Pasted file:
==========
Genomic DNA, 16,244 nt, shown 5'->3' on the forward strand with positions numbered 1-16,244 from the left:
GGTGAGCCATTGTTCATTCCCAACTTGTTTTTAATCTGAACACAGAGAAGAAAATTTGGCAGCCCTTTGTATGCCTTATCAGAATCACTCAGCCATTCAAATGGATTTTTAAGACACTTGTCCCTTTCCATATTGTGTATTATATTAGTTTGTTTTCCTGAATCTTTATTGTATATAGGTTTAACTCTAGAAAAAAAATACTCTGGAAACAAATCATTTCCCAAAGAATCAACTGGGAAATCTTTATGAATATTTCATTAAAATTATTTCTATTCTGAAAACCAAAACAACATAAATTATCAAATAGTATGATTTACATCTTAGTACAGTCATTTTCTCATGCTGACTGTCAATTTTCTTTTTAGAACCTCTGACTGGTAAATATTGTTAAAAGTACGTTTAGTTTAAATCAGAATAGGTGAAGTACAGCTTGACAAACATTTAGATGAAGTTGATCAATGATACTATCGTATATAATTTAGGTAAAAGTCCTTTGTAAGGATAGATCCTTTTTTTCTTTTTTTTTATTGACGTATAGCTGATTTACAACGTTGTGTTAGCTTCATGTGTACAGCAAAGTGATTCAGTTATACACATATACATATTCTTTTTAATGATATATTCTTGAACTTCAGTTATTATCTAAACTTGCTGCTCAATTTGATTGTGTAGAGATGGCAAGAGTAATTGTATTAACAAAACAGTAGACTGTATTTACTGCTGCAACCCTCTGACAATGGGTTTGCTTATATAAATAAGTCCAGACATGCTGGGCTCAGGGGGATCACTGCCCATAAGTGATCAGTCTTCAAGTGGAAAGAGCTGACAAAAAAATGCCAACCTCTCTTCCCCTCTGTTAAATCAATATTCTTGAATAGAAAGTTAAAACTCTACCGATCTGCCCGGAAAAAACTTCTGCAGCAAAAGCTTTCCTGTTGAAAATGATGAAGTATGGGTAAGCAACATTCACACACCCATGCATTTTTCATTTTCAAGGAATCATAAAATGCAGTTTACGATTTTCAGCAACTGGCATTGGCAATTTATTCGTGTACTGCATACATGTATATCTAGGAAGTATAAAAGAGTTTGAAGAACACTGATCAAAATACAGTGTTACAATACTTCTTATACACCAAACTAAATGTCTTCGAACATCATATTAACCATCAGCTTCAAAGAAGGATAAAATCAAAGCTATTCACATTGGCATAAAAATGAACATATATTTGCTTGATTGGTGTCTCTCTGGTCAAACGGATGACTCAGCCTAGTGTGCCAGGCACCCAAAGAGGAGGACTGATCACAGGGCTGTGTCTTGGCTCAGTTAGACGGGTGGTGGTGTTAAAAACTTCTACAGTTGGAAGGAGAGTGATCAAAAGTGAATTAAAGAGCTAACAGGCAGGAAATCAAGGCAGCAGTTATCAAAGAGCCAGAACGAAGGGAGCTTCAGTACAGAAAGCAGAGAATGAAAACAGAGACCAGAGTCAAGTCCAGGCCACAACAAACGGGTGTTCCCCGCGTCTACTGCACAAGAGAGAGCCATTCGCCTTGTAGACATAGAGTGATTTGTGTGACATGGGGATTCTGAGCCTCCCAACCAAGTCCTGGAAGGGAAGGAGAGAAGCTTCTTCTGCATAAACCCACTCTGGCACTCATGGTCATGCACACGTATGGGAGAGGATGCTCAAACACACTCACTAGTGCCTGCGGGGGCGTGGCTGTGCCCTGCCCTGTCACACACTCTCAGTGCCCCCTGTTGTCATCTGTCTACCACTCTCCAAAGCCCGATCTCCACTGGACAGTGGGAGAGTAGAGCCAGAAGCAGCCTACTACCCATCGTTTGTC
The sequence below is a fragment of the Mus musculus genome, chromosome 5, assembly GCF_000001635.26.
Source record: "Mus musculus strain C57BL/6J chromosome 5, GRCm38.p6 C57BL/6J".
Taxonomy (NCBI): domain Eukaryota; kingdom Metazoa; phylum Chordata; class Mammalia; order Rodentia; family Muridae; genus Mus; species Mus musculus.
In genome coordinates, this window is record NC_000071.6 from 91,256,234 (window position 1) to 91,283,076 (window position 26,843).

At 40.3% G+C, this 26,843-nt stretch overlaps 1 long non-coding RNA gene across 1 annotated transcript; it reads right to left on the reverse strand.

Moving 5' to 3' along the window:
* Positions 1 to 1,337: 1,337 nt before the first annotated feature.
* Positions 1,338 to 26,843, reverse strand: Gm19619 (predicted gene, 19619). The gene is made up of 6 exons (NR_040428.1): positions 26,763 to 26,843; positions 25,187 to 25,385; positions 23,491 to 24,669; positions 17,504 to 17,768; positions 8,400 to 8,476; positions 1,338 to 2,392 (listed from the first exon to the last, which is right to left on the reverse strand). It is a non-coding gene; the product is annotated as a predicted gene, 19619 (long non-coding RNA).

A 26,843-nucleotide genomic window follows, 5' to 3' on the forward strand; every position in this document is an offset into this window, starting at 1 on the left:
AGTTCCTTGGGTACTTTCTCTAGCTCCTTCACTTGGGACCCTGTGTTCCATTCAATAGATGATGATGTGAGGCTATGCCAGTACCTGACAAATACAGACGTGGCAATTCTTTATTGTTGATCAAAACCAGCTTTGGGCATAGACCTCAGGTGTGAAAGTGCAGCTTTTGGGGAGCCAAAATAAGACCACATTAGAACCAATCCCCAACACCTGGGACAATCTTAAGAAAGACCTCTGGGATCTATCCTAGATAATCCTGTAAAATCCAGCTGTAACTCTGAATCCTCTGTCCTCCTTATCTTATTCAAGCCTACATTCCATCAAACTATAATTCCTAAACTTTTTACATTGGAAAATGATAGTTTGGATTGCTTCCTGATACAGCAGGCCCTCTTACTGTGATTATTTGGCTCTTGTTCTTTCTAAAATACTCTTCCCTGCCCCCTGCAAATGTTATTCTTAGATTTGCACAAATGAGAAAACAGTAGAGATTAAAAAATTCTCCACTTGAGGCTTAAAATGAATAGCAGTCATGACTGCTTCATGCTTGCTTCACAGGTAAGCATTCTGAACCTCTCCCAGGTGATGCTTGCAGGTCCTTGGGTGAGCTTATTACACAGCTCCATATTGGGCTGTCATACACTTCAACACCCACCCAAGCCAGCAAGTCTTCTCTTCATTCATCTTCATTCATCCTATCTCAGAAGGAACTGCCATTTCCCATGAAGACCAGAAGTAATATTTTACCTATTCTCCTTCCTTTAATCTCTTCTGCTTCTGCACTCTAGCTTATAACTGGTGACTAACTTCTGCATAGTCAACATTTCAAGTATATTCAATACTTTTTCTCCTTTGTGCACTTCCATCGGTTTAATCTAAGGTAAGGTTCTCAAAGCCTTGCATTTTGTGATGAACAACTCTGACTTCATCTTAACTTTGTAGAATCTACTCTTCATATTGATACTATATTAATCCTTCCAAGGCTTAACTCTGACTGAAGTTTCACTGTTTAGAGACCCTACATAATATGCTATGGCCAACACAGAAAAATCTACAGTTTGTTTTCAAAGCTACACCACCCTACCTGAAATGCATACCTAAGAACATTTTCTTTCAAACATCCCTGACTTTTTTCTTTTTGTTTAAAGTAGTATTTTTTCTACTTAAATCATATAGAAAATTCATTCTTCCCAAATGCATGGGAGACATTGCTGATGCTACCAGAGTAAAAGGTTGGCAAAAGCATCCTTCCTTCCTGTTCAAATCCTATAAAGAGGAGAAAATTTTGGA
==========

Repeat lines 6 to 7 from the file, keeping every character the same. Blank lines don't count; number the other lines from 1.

In genome coordinates, this window is record NC_000071.6 from 91,256,234 (window position 1) to 91,283,076 (window position 26,843).

At 40.3% G+C, this 26,843-nt stretch overlaps 1 long non-coding RNA gene across 1 annotated transcript; it reads right to left on the reverse strand.